Charging customers for plastic bags not a solution: shopkeepers | mumbai | Hindustan Times
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Charging customers for plastic bags not a solution: shopkeepers

Retail traders’ association plans to approach the high court against municipal corporation’s notification asking them to levy charges.

mumbai Updated: Mar 12, 2012 01:20 IST
Naresh Kamath

Afraid of a backlash, retailers in the city feel charging for plastic carry bags will not only spoil their relations with the customers, but also result in harassment from civic officials.

The Brihanmumbai Municipal Corporation (BMC) recently issued a notification asking big and small shops to charge shoppers Rs2, Rs4, Rs5 and Rs6 according to the size of the plastic bag.

However, the Federation of Retail Traders Welfare Association (FRTWA) plans to approach the Bombay high court against the notification claiming that it is unlawful to force anyone to charge for the same.

“It is embarrassing for us to ask consumers to pay extra. Also, it will result in unnecessary arguments,” said Viren Shah, president, FRTWA.

“There is hardly any alternative to plastic. If it is so harmful, it should be banned completely,” he added.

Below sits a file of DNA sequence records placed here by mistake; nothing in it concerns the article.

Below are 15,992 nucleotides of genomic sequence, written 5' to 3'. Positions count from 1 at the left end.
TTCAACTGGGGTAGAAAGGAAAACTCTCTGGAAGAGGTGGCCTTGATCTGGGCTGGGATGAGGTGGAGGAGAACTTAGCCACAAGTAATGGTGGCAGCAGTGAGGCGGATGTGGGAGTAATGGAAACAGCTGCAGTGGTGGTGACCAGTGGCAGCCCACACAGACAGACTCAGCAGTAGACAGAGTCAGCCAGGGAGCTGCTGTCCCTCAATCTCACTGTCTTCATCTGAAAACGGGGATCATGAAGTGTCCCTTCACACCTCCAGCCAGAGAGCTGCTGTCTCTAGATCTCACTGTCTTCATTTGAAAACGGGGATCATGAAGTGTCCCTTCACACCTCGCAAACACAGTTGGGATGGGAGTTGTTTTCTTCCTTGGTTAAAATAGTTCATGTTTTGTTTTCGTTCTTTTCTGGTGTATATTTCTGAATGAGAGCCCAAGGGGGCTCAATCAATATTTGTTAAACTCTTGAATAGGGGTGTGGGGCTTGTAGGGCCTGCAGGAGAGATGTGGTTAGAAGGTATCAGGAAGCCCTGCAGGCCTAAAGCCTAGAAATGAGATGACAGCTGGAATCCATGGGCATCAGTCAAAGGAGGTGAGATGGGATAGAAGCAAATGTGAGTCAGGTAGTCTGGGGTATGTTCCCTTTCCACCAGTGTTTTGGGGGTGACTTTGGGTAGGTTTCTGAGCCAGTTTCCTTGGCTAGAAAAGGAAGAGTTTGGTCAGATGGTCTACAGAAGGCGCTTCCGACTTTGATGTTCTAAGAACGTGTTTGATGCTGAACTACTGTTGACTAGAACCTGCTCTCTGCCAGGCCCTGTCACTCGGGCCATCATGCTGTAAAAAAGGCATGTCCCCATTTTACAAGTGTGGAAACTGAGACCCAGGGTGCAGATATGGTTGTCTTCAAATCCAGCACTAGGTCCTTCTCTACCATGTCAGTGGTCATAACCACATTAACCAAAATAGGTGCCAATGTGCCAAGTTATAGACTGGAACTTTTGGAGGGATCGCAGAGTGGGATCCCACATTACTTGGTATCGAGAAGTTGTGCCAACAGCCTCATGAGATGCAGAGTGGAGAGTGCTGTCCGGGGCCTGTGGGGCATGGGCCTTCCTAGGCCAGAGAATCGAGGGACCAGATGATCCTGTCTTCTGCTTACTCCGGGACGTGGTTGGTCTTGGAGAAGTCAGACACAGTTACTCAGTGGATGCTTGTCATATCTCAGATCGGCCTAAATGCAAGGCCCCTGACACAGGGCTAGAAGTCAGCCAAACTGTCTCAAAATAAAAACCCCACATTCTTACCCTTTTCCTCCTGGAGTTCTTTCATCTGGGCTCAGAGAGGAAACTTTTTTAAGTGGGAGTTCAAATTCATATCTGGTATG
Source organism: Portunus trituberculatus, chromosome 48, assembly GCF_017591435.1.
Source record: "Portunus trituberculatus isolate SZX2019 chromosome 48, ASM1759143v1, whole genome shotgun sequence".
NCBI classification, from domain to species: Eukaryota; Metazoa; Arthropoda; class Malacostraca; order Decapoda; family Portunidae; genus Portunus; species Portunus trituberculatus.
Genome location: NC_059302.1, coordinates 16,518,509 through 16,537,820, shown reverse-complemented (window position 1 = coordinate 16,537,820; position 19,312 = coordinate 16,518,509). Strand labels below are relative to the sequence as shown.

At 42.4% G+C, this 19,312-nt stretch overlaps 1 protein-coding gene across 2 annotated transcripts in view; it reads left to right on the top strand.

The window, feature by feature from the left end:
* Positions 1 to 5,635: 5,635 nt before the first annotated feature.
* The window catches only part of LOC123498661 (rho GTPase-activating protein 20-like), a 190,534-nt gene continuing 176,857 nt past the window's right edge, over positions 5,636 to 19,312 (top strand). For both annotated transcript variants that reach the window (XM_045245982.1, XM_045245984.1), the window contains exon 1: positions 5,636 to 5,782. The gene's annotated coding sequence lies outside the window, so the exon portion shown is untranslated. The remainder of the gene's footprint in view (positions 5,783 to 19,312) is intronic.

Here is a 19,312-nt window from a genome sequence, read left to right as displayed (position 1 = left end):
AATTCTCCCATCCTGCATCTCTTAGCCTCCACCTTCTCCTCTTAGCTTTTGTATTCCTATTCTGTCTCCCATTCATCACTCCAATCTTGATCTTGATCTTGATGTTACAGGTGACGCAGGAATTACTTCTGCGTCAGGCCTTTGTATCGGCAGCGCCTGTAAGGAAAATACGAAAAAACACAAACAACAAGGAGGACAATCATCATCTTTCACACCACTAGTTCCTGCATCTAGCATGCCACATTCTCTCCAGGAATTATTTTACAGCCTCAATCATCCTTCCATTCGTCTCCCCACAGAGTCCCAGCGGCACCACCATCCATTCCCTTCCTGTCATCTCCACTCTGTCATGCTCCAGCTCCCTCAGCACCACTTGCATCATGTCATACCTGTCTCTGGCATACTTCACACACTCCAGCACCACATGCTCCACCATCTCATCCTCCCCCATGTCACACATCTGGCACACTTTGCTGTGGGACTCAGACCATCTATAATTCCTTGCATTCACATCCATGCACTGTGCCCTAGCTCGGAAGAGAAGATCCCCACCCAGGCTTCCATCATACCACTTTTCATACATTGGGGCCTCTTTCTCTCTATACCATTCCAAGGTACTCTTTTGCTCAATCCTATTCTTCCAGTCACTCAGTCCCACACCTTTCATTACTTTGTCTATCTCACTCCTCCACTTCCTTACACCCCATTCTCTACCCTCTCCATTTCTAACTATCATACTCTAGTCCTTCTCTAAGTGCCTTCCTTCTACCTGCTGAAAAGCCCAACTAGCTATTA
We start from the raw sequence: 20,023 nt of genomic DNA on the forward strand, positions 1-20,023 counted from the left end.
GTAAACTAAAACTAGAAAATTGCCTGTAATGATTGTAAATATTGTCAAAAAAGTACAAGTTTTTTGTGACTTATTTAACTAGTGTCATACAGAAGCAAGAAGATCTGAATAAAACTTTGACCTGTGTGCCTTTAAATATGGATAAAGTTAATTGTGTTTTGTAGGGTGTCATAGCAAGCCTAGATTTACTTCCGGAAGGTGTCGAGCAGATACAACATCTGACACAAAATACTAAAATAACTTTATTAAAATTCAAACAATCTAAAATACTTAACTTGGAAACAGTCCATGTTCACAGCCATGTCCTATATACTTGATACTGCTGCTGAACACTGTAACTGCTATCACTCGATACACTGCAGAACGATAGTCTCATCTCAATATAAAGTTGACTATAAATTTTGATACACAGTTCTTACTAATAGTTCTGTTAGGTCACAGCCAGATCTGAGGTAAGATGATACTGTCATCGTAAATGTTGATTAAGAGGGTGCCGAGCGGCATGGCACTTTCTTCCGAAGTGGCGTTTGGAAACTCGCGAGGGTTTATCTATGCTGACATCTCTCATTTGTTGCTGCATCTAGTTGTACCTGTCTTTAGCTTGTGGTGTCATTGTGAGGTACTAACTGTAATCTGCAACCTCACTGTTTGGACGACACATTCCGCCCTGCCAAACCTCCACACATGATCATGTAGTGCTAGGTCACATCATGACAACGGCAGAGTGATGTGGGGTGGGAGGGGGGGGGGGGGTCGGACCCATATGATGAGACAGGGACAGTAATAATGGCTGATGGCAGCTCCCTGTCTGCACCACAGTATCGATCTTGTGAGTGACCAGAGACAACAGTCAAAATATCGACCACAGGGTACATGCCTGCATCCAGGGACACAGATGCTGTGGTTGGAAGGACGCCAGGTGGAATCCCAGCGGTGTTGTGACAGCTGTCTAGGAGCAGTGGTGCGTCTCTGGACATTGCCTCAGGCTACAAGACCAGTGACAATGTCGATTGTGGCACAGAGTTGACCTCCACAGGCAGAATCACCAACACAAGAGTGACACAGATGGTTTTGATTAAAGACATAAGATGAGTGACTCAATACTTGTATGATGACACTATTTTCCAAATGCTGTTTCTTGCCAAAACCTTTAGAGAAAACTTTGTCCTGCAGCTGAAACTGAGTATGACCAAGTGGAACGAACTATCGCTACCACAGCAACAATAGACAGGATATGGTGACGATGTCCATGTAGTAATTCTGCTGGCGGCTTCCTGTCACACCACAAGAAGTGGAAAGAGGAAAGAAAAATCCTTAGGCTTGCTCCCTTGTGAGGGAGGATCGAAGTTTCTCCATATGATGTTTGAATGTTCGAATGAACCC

Mitesh Gala, a shopkeeper from Hindmata, agreed. “Giving a carry bag to a customer is a value-added service. This move will result in more trouble for us.”

The BMC defended its notification, which was framed according to the Plastic Waste (Management and Handling Rules), 2011. “We are not interested in penal action, but want the consumers to feel the pinch and reduce the usage of plastic bags,” said Rajendra Bhosale, deputy municipal commissioner (special). “The ultimate result will be that shoppers will carry bags from their homes.”

Most retail shops in malls are already charging customers and have put up boards informing them about the new charge being levied.

However, customers aren’t convinced that the BMC’s move will discourage the use of plastic carry bags. “Instead of charging us, why not just completely ban plastic bags?” asked Canny Singh, a resident of Lokhandwala.

Social worker Ashraf Khan said, “Charging people for bags will cause a lot of inconvenience. We can’t use paper bags as they tend to tear easily and jute bags are not very handy.”

The state government had banned use of polythene bags below 50 microns thickness after massive flooding in the city on July 26, 2005.